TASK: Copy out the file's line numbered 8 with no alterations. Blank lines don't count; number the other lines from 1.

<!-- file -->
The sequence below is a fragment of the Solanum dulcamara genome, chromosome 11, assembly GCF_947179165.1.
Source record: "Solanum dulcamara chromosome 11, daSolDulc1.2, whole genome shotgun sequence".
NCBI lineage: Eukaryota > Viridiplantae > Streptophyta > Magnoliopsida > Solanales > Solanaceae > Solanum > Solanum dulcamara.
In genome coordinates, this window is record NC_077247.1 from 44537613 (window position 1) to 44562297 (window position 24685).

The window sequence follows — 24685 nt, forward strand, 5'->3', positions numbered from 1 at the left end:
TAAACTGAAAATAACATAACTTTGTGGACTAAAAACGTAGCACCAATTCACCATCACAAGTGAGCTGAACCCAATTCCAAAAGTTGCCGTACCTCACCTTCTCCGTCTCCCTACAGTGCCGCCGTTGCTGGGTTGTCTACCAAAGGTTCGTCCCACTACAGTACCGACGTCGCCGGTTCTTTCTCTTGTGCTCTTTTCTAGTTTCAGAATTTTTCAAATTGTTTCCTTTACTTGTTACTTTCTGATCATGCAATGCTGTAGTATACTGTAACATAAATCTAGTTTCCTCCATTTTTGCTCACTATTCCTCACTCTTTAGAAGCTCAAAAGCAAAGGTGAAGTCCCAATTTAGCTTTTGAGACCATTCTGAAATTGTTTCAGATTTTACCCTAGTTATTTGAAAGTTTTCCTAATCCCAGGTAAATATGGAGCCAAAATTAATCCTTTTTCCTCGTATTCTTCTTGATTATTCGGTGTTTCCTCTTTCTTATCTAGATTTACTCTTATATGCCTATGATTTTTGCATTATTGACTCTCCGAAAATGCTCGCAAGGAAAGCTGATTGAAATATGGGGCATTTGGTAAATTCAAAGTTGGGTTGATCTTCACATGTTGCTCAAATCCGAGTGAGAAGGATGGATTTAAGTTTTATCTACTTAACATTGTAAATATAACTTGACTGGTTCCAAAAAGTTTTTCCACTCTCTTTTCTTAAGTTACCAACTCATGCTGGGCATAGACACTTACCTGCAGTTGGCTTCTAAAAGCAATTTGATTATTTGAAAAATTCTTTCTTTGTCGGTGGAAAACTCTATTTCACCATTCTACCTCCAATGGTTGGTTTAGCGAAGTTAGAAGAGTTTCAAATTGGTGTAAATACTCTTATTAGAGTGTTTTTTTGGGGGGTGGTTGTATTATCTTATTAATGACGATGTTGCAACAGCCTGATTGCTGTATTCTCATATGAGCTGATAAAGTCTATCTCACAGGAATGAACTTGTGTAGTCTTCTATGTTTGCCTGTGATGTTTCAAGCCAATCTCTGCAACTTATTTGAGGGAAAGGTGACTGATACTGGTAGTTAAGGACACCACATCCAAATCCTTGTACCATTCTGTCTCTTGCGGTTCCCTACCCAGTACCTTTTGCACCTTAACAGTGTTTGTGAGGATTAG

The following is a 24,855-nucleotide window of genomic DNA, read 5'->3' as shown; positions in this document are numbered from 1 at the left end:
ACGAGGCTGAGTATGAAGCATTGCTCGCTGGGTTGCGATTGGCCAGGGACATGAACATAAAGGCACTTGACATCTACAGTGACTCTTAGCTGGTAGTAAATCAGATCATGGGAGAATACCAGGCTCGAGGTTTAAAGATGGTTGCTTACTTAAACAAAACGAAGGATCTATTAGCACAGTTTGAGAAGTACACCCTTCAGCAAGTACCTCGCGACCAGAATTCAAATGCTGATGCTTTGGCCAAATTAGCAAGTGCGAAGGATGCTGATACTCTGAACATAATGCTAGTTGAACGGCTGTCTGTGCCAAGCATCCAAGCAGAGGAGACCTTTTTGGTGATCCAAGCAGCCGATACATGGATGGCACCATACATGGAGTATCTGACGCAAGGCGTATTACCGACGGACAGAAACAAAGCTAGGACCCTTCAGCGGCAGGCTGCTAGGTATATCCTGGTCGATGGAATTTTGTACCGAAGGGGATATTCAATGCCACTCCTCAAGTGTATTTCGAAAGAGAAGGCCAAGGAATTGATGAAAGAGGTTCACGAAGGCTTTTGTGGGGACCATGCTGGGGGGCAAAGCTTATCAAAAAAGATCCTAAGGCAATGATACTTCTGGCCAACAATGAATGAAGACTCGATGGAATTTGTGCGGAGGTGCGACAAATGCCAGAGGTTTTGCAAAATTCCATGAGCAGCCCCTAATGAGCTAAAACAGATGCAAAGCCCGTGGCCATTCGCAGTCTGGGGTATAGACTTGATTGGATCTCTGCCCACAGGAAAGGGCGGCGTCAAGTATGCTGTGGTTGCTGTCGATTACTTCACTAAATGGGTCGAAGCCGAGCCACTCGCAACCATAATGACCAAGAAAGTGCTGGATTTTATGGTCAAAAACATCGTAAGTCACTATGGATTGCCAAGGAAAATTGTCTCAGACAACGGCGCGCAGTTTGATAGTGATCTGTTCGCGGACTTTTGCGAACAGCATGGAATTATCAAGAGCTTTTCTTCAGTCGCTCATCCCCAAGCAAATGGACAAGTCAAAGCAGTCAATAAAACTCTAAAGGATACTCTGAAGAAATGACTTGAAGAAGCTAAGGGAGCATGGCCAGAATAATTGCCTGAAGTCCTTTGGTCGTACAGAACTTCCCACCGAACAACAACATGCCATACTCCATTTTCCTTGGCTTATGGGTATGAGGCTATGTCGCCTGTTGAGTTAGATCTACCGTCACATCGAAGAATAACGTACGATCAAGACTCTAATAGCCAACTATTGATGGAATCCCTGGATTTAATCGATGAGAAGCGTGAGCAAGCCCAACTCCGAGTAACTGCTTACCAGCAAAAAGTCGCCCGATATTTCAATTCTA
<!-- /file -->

ACGAGGCTGAGTATGAAGCATTGCTCGCTGGGTTGCGATTGGCCAGGGACATGAACATAAAGGCACTTGACATCTACAGTGACTCTTAGCTGGTAGTAAATCAGATCATGGGAGAATACCAGGCTCGAGGTTTAAAGATGGTTGCTTACTTAAACAAAACGAAGGATCTATTAGCACAGTTTGAGAAGTACACCCTTCAGCAAGTACCTCGCGACCAGAATTCAAATGCTGATGCTTTGGCCAAATTAGCAAGTGCGAAGGATGCTGATACTCTGAACATAATGCTAGTTGAACGGCTGTCTGTGCCAAGCATCCAAGCAGAGGAGACCTTTTTGGTGATCCAAGCAGCCGATACATGGATGGCACCATACATGGAGTATCTGACGCAAGGCGTATTACCGACGGACAGAAACAAAGCTAGGACCCTTCAGCGGCAGGCTGCTAGGTATATCCTGGTCGATGGAATTTTGTACCGAAGGGGATATTCAATGCCACTCCTCAAGTGTATTTCGAAAGAGAAGGCCAAGGAATTGATGAAAGAGGTTCACGAAGGCTTTTGTGGGGACCATGCTGGGGGGCAAAGCTTATCAAAAAAGATCCTAAGGCAATGATACTTCTGGCCAACAATGAATGAAGACTCGATGGAATTTGTGCGGAGGTGCGACAAATGCCAGAGGTTTTGCAAAATTCCATGAGCAGCCCCTAATGAGCTAAAACAGATGCAAAGCCCGTGGCCATTCGCAGTCTGGGGTATAGACTTGATTGGATCTCTGCCCACAGGAAAGGGCGGCGTCAAGTATGCTGTGGTTGCTGTCGATTACTTCACTAAATGGGTCGAAGCCGAGCCACTCGCAACCATAATGACCAAGAAAGTGCTGGATTTTATGGTCAAAAACATCGTAAGTCACTATGGATTGCCAAGGAAAATTGTCTCAGACAACGGCGCGCAGTTTGATAGTGATCTGTTCGCGGACTTTTGCGAACAGCATGGAATTATCAAGAGCTTTTCTTCAGTCGCTCATCCCCAAGCAAATGGACAAGTCAAAGCAGTCAATAAAACTCTAAAGGATACTCTGAAGAAATGACTTGAAGAAGCTAAGGGAGCATGGCCAGAATAATTGCCTGAAGTCCTTTGGTCGTACAGAACTTCCCACCGAACAACAACATGCCATACTCCATTTTCCTTGGCTTATGGGTATGAGGCTATGTCGCCTGTTGAGTTAGATCTACCGTCACATCGAAGAATAACGTACGATCAAGACTCTAATAGCCAACTATTGATGGAATCCCTGGATTTAATCGATGAGAAGCGTGAGCAAGCCCAACTCCGAGTAACTGCTTACCAGCAAAAAGTCGCCCGATATTTCAATTCTA